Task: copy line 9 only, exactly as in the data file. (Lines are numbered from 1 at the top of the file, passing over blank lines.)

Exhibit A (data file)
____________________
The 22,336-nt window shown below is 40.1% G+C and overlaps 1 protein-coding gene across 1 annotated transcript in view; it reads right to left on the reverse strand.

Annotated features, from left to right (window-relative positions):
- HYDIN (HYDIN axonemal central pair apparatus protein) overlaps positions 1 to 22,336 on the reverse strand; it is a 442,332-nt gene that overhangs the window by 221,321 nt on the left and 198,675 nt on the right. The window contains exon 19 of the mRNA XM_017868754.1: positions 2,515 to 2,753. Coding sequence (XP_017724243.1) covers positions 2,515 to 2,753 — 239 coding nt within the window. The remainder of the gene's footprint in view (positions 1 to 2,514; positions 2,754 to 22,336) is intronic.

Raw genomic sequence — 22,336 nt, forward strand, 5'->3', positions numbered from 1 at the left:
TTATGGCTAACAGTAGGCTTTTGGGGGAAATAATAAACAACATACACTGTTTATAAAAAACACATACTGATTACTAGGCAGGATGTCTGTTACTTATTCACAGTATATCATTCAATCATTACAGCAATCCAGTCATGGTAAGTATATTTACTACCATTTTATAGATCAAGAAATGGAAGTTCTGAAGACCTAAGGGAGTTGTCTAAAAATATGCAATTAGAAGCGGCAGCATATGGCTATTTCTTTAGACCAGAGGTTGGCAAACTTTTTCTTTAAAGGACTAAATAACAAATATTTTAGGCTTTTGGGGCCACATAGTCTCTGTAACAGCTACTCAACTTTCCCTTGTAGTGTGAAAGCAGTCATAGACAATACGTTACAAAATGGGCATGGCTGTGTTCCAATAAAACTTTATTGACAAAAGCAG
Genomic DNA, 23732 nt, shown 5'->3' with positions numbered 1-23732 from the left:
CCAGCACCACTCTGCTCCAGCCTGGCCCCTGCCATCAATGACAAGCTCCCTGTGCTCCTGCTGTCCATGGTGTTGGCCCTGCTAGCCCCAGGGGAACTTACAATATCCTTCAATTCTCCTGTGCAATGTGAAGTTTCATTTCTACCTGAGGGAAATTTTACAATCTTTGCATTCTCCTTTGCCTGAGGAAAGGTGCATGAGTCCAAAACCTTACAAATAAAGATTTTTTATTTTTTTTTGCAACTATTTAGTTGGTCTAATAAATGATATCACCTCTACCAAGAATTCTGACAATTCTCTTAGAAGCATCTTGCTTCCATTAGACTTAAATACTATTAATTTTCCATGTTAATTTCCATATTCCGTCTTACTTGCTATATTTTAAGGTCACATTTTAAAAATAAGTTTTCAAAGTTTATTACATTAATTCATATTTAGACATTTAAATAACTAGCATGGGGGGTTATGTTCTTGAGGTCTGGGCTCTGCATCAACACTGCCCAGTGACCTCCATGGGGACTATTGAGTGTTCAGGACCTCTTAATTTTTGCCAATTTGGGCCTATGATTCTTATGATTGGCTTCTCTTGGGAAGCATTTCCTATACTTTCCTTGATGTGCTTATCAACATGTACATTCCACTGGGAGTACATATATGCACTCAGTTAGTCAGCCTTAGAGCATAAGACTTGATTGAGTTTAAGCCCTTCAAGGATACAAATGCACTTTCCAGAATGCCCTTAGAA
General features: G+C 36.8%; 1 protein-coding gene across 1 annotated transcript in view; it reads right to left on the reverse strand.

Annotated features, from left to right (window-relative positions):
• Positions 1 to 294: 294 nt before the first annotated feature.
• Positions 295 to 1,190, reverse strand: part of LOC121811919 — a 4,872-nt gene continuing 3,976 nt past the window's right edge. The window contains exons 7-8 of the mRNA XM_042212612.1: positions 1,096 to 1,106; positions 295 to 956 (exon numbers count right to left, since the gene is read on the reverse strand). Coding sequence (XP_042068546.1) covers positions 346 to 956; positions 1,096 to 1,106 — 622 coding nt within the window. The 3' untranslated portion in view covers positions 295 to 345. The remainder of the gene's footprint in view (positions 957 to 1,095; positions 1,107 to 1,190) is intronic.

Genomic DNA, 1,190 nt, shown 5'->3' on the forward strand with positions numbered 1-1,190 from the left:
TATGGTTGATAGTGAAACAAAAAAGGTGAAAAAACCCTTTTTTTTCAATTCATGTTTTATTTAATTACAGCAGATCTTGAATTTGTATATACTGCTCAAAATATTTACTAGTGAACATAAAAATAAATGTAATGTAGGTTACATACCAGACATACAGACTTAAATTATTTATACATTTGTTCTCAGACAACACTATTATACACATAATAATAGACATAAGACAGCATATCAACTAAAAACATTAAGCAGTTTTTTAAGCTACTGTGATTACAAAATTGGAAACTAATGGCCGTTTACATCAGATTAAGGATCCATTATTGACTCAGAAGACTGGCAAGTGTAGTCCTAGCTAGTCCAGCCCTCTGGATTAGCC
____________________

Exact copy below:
Annotated features, from left to right (window-relative positions):